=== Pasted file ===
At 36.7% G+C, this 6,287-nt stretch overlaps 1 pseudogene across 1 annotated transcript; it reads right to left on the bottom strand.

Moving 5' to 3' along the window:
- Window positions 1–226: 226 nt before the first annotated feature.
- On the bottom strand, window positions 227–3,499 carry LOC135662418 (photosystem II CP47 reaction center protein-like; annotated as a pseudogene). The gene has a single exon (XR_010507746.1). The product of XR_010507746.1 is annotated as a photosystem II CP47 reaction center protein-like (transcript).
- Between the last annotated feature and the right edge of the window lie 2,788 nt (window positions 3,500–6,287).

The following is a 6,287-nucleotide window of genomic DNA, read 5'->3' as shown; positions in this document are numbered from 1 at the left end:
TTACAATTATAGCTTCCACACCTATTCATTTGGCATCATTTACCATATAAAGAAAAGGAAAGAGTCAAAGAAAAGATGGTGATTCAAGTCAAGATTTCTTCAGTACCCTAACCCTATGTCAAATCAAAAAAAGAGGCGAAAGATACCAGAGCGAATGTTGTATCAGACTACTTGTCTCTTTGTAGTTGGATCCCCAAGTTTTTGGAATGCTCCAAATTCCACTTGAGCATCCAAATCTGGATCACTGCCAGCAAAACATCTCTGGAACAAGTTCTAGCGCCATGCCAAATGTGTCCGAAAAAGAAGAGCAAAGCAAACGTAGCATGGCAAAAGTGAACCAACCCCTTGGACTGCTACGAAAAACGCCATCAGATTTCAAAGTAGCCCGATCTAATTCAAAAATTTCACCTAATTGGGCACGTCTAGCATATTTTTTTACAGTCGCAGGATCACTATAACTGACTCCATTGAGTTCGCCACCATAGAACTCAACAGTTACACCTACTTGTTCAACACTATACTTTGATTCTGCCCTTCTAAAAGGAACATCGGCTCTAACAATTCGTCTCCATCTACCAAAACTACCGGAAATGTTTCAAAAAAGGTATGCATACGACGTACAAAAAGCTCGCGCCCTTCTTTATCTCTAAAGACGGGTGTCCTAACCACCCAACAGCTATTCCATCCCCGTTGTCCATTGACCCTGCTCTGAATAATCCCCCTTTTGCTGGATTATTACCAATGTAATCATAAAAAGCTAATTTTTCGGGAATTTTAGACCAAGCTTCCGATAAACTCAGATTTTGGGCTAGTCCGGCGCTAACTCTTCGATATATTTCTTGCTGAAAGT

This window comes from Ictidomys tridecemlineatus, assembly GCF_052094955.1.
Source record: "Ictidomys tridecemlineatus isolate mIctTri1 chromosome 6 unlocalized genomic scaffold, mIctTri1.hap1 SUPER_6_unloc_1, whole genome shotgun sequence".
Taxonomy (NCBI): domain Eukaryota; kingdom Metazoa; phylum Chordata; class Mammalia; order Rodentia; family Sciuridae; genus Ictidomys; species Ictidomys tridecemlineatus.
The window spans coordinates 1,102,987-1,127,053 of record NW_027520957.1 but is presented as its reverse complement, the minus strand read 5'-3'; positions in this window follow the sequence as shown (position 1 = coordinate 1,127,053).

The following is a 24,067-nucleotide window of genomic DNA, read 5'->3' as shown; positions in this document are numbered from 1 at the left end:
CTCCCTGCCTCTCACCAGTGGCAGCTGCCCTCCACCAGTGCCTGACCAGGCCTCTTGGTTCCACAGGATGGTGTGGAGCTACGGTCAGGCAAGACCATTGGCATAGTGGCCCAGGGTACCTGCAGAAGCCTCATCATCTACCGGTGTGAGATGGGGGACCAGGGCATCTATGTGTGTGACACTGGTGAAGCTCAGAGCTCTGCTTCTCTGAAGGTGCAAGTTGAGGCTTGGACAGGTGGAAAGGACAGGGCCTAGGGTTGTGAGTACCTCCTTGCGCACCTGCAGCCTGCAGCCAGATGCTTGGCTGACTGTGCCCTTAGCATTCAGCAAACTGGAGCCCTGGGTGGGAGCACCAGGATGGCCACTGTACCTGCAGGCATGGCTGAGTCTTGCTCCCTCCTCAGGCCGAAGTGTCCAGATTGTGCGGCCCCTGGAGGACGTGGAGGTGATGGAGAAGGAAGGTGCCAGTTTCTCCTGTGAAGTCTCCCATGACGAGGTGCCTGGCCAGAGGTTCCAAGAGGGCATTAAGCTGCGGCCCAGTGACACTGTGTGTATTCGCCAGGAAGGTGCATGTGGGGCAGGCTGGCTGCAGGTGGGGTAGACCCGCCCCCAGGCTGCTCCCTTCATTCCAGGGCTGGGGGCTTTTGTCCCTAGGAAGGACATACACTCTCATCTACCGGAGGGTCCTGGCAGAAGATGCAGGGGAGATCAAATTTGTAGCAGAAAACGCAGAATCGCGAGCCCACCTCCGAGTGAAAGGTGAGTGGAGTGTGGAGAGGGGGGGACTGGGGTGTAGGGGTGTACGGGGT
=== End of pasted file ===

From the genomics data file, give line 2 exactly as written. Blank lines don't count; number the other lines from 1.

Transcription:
Moving 5' to 3' along the window: